The History of Presidential Limos

Greg Zyla
Following a recent trip to the Henry Ford Museum in Dearborn, Mi., I’m moved to write about the Presidential Limos, and the history and make-up of these vehicles.
The first Presidential limo was a 1939 Lincoln V12 convertible used by Franklin Roosevelt, although following the assignation of John F. Kennedy in 1963, convertibles were no longer used. The second was a 1950 Lincoln Cosmopolitan, utilized by Harry Truman and Dwight D. Eisenhower, followed by Kennedy’s Continental, Lyndon Johnson’s same Continental with a bullet proof bubble top and then Richard Nixon’s 1969 Lincoln. Next came a 1972 Lincoln, which served four presidents in Nixon, Ford, Carter and Regan, followed by President George H. W. Bush in a Lincoln, and then George W. Bush and Bill Clinton in Cadillacs.
The newest Presidential Limo is dubbed “Cadillac One,” and is actually a 2009 GMC full chassis with a Cadillac body. Power comes from a GM Twin Turbo diesel V8 that delivers just 7.5 miles per gallon. The estimated cost of a new Presidential Limo is now close to $400,000. (See attached drawing for more info).
Presidential Limos are amazing works of protection and innovation. The full size Lincoln that Reagan used and Obama's GMC/Cadillac weigh 13,000 pounds with passengers, much of it thanks to full military body armor, both underneath and above. The doors weigh as much as a Boeing 757 cabin door and all cars are sealed against biological attack. Shotguns are housed underneath the seats and oxygen is available if there is a gas attack while the doors are open.
In the trunk, several quarts of the President’s blood are stored and all limos (there are usually two) can fire tear gas from the front along with other ballistic capabilities. (The Secret Service won’t tell us more). The windows are so thick you can put a high powered rifle right up against them, pull the trigger and the bullet will not go through. Additionally, if you remember last year, President Obama’s Cadillac got hung up in the center of a small “hump” exiting Buckingham Palace while in the United Kingdom, this because of the car’s 6-ton mass.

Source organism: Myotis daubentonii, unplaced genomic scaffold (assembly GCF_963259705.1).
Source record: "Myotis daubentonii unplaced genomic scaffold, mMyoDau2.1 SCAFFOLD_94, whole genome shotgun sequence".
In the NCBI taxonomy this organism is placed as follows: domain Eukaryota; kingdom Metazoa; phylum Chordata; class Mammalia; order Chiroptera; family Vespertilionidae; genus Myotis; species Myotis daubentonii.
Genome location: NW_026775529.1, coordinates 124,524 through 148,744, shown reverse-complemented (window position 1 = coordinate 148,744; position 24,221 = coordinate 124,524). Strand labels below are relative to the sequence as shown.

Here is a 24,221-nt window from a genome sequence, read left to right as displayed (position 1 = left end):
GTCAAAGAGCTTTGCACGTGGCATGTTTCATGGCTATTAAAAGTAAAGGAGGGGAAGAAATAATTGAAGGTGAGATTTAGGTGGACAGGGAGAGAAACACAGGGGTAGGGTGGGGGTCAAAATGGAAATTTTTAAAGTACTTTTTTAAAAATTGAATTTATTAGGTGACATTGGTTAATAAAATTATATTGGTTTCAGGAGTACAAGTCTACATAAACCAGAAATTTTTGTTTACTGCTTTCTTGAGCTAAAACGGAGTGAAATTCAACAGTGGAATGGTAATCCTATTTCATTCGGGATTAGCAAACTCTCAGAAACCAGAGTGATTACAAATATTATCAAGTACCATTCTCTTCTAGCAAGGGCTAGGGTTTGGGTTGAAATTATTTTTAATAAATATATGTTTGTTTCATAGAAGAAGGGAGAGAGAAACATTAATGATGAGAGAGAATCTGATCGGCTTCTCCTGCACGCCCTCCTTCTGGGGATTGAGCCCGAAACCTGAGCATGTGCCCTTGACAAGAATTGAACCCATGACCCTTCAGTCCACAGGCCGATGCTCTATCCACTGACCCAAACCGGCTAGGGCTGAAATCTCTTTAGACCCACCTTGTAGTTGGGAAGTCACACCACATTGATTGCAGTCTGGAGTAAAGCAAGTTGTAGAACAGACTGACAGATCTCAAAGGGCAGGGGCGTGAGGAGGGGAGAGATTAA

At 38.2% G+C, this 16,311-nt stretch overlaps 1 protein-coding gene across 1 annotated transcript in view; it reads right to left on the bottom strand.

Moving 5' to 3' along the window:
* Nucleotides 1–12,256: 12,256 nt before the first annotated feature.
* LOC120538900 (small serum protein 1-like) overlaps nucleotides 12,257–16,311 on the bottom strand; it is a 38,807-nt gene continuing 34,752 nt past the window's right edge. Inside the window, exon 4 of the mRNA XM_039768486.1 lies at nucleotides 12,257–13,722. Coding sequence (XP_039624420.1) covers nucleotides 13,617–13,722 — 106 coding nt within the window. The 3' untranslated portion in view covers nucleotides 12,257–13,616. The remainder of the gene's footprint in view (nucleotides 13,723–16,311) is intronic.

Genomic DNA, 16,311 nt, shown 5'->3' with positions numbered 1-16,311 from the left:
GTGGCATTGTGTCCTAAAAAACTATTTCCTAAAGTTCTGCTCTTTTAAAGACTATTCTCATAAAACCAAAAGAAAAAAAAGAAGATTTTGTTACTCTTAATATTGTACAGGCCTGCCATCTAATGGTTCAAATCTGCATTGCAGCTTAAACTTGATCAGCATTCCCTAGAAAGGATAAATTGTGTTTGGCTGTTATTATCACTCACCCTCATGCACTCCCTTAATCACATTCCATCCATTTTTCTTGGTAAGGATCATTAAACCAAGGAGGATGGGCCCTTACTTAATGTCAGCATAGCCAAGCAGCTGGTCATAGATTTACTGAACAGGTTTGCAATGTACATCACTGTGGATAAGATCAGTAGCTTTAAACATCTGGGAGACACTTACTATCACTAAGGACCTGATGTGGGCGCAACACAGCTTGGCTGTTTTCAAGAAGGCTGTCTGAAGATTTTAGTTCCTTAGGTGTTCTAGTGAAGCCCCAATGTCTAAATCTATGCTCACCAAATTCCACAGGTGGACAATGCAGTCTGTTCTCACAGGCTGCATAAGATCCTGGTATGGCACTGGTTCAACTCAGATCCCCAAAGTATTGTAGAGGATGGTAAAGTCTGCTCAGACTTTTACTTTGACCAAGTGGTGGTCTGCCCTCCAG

The Henry Ford Museum has on display the original 1939 Lincoln, the 1961 Continental sans bubble top and the 1972 Lincoln. Of note concerning the Regan Lincoln, it turns out that his attempted assassin, John Hinckley Jr., was not a great shot. When Hinckley Jr. fired, the bullet that entered the President’s body was his third shot, which first sideswiped the Lincoln’s bullet proof metal and then entered the president’s armpit as he was shoved into the Lincoln. The bullet found its way through a three inch opening between the Lincoln’s “suicide” style open rear door, and is explained in detail at
If you are in Detroit, make it a point to visit The Henry Ford Museum, as it houses not only the aforementioned Presidential cars and many other manufacturer vehicles, but also features thousands of non-auto related nostalgic items including everything from the first ever Oscar Mayer Weinermobile to era dated collectibles. Then, a trip to Greenfield Village located adjacent to the museum is a must. Ford literally purchased many homes of people that impacted his life, including the birthplace of Thomas Edison (his best friend) to a favorite high school teacher. The plentiful houses were transplanted to Greenfield Village, reconstructed and are in 100-percent working order. There are restaurants on site along with rides in original Model T’s or horse drawn carriages.
Both the Henry Ford Museum and Greenfield Village share the history of the eccentric billionaire, and zeroes in on how he spent his money “remembering the past.” Plan a full day to enjoy it all.
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